There are signs around campus, memos in the monthly newsletters, and reminders in the syllabi, but smoking is still seen on campus.
Dixie State University’s smoking ban went into effect three years ago “to provide and promote a healthy and productive working and learning environment,” according to the policy formally outlining the ban.
“I’m not really aware of [the smoking ban] while on campus,” said Hannah Schneidman, a freshman communication major from Las Vegas.
The smoking ban prohibits “tobacco, cigarettes, electronic cigarettes and other vaporizing devices designed to function like electronic cigarettes, cigars, oral or smokeless tobacco, and nasal tobacco,” according to section 3.3 of the written policy, ruling out not only cigarettes and cigars, but hookah, vape pens and electronic cigarettes.
“The push to become a tobacco free-campus was a student initiative that was spearheaded in response to national trends and to DSU students who were requesting a healthier campus environment and one with cleaner air,” said Dean of Students Del Beatty.
Schneidman said although she agrees with the idea of banning cigarettes, she doesn’t think banning vaping is helping anyone.
“Vaping is a great way for people to stop smoking cigarettes,” Schneidman said. “It’s a substitute for smoking cigarettes, and it doesn’t do any harm to anyone because it’s mostly water vapor.”
Patrick Weeks, a freshman theater major from Las Vegas, agrees the ban is beneficial for most students on campus.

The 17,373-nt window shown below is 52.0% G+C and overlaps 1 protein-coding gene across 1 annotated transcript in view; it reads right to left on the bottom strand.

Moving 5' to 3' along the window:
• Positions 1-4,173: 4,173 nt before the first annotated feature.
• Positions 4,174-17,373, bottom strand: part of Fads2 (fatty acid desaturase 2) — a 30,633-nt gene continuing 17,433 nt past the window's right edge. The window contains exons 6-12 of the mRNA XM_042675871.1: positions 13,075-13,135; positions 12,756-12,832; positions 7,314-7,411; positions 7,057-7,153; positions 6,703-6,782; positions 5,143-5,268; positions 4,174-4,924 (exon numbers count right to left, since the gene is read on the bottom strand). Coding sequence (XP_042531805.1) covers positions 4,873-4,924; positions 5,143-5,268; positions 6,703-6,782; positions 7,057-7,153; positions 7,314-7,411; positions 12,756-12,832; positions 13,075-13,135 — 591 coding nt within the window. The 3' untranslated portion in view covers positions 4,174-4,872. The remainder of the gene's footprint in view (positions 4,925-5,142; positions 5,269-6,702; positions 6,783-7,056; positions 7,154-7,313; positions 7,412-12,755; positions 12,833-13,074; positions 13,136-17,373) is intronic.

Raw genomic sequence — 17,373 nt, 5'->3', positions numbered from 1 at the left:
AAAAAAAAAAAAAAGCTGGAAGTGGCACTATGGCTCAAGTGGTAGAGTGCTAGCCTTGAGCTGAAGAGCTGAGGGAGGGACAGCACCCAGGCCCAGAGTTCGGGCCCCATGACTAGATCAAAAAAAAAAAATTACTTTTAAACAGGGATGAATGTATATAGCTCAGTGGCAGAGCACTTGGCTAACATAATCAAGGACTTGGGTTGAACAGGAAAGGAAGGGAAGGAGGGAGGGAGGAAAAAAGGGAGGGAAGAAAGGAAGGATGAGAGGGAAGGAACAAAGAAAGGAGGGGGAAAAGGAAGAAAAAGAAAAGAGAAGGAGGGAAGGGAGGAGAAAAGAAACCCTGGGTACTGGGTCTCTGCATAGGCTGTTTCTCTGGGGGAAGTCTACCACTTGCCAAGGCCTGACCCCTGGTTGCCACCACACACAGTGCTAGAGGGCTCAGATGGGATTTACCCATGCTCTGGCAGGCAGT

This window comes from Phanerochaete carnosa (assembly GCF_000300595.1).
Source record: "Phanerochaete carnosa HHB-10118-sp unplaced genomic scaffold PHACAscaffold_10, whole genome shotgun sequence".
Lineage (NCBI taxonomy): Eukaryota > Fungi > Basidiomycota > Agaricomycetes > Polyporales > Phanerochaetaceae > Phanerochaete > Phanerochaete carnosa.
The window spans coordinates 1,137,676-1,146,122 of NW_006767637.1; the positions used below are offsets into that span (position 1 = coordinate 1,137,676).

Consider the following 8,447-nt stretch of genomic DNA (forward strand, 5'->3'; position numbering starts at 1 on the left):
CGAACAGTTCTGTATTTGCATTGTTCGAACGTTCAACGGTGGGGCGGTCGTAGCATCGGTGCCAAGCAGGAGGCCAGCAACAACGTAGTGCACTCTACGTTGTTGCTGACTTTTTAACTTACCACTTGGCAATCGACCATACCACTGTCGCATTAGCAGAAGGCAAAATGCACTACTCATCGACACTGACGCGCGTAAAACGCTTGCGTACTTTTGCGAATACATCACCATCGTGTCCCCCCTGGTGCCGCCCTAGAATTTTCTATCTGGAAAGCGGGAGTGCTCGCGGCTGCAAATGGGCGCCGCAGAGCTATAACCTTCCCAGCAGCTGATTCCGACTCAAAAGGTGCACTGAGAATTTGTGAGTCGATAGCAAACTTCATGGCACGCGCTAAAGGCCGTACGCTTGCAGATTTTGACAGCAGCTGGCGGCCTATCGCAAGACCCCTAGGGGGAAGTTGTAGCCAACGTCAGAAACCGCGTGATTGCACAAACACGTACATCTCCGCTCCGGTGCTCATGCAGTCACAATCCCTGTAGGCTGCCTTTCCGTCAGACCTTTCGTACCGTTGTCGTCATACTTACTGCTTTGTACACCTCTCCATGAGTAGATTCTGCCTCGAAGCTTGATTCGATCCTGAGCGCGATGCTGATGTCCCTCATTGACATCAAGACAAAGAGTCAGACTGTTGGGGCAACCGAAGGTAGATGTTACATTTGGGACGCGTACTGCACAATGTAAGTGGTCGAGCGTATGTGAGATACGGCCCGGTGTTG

“I am extremely grateful for the smoking ban on campus,” Weeks said. “If I’m out and about and see someone who is smoking along the path that I am taking, I will go as far as to block my [nose and mouth] or even to hold my breath.”
Weeks said he is constantly aware of the smoking ban while on campus, unlike Schneidman, because of the way he approaches social situations.
“If I pass someone that I don’t know, I don’t know if they smoke,” Weeks said. “It makes me wonder if they do.”
Although she has not seen many people around campus smoking, she knows it still happens, Schneidman said.
“I haven’t personally seen people smoking cigarettes on campus, but I have seen people vape, and I don’t believe that should really be considered abusing the ban,” Schneidman said.
DSU was only the first public university in Utah to implement a “smoking ban,” the first of which was Brigham Young University. There are about 1,757 smoke-free campuses around the nation as of Jan. 2, 2017. The number of smoke-free campuses nationwide has grown by over 1,311 since October of 2010.
Within the written policy, it reads that students found in violation of the ban multiple times will be fined or referred to a program meant to help them quit smoking. The program is offered through the Health and Wellness Center and is Faculty or staff found in similar situations will be sent to their supervisors. Since the establishment of the ban, there have been no formal punishments, Beatty said.
“Usually, if someone is smoking on campus, they are kindly reminded we are a smoke- and tobacco-free school, and asked to comply,” Beatty said. “So far, everyone has been very compliant.”
The policy also outlines a program sponsored by the Health and Wellness Center that gives students the opportunity to quit smoking. The center offers students with counseling, referrals, patches and similar methods of cutting back on tobacco and nicotine.
“[Establishing the policies and accompanying programs] was a long and hard process, but I think one that was well worth the fight as we try to promote health and healthy living for our student body,” Beatty said.